Egypt adjourns trial of 269 charged with 2011 violence
By Amer Hassan, Wednesday, April 09, 2014
CAIRO – An Egyptian court on Wednesday adjourned until April 22 the trial of 269 people – including prominent activist Ahmed Douma – accused of having committed arson and assault in late 2011, a judicial source said.
Defendants are charged with burning down a centuries-old library in downtown Cairo, assaulting police and attacking Egypt's cabinet building in December of 2011.
The violence, known as "the Cabinet incidents," erupted when police stationed outside Egyptian cabinet headquarters assaulted a protester.
The protester, along with several others, had been staging a sit-in against the appointment of Kamal al-Ganzouri to the premiership by Egypt's then-ruling Supreme Military Council.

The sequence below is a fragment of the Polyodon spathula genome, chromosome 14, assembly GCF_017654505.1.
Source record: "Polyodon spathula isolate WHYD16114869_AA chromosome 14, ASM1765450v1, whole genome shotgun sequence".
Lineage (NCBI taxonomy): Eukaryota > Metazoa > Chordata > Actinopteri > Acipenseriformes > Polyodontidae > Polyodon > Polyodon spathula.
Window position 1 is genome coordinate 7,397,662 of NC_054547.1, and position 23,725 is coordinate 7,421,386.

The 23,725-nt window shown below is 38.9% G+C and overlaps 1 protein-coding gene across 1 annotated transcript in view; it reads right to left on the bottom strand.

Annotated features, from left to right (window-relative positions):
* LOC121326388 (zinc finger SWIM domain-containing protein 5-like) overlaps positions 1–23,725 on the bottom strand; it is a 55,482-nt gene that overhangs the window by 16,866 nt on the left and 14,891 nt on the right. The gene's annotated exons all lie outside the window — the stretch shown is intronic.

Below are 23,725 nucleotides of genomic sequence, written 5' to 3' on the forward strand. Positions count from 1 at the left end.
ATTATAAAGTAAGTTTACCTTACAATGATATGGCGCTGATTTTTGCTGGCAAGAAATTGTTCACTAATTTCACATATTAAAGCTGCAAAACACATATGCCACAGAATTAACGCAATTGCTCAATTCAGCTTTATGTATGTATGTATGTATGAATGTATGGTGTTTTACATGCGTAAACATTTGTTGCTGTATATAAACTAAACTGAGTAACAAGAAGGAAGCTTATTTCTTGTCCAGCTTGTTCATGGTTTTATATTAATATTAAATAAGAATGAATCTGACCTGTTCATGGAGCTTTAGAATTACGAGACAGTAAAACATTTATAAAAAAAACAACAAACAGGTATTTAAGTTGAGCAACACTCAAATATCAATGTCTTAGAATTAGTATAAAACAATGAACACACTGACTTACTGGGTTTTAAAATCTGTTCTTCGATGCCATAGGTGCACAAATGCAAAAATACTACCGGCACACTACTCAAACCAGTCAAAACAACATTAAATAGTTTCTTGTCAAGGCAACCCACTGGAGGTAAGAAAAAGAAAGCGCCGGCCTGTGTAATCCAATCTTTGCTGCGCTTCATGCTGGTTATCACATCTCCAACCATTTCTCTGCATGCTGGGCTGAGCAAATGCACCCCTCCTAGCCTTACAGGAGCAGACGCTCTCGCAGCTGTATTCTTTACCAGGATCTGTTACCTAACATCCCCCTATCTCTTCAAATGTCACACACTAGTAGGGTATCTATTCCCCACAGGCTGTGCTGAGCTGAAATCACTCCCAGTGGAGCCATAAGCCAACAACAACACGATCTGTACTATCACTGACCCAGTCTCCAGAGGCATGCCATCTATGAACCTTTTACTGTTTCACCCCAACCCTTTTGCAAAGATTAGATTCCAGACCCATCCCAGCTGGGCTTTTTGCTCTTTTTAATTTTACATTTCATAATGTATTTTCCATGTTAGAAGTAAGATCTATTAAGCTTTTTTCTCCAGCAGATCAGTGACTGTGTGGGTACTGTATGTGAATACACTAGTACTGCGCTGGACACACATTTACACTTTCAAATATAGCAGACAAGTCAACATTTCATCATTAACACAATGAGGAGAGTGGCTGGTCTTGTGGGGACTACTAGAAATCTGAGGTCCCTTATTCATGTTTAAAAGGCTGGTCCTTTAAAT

Around 15 people were killed and hundreds injured in the ensuing violence.
The Institut d'Egypte, a building founded at the time of the French military campaign in Egypt (1798-1801) and which contained tens of thousands of rare manuscripts, was burnt down in the violence.
Douma, along with two other prominent activists, is already serving out a three-year jail term for staging an "unlicensed" protest in downtown Cairo last November.
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